Supersonic shockwaves imaged by NASA


Researchers from NASA have captured the first images of the shockwaves from two supersonic aircraft flying in formation. The images, which were captured using the schileren technique from a camera system on board a B-200 King Air, are of two US Air Force test pilot school T-38 aircraft approximately 30ft apart.

The images were taken during the fourth phase of the Air-to-Air Background Oriented Schlieren (AirBOS) flights, which recently took place at NASA’s Armstrong Flight Research Center in Edwards, California.

The test flight series aims to better understand how supersonic shockwaves interact with aircraft plumes, as well as with each other. The data from the flights will help advance knowledge about shockwaves as NASA progresses toward quiet supersonic research flights with the X-59 prototype aircraft.

To capture the images, the King Air, flying a pattern at around 30,000ft, had to arrive in a precise position as the pair of T-38s passed at supersonic speeds approximately 2,000ft below. Meanwhile, the cameras, able to record for a total of three seconds, had to begin recording at the exact moment the supersonic T-38s came into frame.

“The biggest challenge was trying to get the timing correct to make sure we could get these images,” said Heather Maliska, AirBOS sub-project manager at NASA.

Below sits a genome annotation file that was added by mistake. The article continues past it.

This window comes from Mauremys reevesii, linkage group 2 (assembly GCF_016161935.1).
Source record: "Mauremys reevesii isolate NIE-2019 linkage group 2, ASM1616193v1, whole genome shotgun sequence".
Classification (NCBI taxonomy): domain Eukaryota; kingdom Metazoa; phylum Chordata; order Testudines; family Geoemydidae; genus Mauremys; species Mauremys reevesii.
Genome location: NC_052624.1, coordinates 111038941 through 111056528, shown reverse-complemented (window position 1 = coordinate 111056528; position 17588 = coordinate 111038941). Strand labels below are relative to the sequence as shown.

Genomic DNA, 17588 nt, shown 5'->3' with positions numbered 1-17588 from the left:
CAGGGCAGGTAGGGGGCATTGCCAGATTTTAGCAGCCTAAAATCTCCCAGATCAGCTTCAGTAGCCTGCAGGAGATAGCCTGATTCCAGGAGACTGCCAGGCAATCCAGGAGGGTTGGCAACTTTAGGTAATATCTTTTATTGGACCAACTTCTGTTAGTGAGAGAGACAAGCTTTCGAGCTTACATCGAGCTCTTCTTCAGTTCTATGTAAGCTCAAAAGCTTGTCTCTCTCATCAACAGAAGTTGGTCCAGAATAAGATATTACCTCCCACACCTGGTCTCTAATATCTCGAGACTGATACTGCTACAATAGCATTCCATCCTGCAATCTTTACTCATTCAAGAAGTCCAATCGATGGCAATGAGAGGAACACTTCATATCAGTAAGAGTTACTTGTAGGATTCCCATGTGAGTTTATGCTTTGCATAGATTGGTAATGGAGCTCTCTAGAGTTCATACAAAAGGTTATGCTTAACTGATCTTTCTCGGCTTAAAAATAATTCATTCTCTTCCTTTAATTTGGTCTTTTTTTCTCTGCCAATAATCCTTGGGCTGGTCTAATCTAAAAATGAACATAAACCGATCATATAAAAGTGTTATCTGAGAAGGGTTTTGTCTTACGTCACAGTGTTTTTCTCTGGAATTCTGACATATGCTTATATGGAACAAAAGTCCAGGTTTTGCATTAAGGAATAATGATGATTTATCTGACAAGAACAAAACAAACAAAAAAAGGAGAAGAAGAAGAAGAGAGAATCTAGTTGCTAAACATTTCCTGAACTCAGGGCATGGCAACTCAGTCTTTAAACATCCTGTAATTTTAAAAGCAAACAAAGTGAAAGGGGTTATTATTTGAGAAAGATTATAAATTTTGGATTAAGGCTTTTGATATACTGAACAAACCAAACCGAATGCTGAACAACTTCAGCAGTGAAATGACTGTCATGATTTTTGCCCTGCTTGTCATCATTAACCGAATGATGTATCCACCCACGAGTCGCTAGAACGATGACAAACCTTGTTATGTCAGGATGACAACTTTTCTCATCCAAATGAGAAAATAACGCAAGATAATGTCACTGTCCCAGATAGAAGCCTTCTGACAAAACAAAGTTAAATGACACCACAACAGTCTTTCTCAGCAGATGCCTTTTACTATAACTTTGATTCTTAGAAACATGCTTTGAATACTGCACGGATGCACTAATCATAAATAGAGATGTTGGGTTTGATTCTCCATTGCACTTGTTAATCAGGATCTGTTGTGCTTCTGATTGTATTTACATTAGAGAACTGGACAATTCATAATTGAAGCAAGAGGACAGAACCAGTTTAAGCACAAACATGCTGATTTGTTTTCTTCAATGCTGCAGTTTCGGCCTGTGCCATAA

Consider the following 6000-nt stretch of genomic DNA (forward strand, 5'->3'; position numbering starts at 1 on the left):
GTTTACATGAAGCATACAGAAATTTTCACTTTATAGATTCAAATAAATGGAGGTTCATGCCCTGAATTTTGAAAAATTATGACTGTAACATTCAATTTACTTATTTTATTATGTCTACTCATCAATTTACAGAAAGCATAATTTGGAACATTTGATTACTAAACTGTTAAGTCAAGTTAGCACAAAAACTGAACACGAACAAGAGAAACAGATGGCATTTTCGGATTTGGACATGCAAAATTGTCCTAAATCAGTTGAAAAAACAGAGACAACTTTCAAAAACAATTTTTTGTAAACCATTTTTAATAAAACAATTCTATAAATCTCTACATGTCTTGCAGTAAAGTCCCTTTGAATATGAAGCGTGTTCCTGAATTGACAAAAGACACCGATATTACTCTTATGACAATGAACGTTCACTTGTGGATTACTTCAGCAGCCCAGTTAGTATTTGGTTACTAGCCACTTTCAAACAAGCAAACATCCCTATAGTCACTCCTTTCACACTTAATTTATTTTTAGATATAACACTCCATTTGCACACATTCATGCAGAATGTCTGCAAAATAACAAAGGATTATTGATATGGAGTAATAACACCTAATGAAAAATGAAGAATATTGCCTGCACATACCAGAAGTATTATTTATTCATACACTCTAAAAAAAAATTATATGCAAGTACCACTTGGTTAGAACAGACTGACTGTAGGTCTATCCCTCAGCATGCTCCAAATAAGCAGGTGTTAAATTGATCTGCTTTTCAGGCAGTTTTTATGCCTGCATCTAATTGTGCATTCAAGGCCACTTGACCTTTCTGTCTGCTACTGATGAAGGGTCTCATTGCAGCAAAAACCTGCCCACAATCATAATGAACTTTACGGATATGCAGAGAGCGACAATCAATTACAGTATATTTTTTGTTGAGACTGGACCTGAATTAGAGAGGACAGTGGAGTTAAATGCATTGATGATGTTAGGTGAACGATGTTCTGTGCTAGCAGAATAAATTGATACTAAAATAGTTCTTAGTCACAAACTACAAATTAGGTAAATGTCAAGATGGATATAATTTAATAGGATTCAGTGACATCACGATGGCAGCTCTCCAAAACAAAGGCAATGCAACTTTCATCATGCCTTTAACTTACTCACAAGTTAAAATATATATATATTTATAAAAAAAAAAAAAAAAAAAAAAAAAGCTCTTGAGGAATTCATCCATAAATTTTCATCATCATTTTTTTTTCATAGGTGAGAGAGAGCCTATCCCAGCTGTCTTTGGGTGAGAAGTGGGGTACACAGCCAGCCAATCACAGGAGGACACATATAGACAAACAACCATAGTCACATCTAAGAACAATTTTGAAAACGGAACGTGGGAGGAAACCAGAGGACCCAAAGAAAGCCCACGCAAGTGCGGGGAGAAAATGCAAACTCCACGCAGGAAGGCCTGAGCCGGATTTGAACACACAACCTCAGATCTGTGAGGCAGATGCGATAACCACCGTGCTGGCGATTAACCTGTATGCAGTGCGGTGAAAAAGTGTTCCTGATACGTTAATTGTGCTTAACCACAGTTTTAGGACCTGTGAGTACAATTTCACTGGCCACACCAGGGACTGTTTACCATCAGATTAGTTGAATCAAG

NASA has previously used the schlieren photography technique to study supersonic shockwaves, but these latest flights used an upgraded version of the previous airborne schlieren systems, which allows the researchers to capture three times the amount of data in the same amount of time.

The camera system used also enabled the supersonic T-38 to be photographed from much closer, 2,000ft away, than previously possible, resulting in a much clearer image.

The upgraded system includes the addition of a camera able to capture data with a wider field of view. This improved spatial awareness and allows for more accurate positioning of the aircraft.

The system also includes a memory upgrade, which permits the researchers to increase the frame rate to 1400 frames per second, making it easier to capture a larger number of samples.

In addition, the system has an upgraded connection to data storage computers, which allows for a much higher rate of data download, enabling more data per pass, boosting the quality of the images.The researchers also developed a new installation system for the cameras, which reduces the time it takes to integrate it with the aircraft.

Tiffany Titus, flight operations engineer at NASA said, “With previous iterations, it took up to a week or more to integrate the camera system onto the aircraft and get it working. This time we were able to get it in and functioning within a day. That’s time the research team can use to go out and fly, and get that data.”

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Ben has worked as a journalist and editor, covering technology, engineering and industry for the last 20 years. Initially writing about subjects from nuclear submarines to autonomous cars to future design and manufacturing technologies, he was editor of a leading UK-based engineering magazine before becoming editor of Aerospace Testing in 2017.

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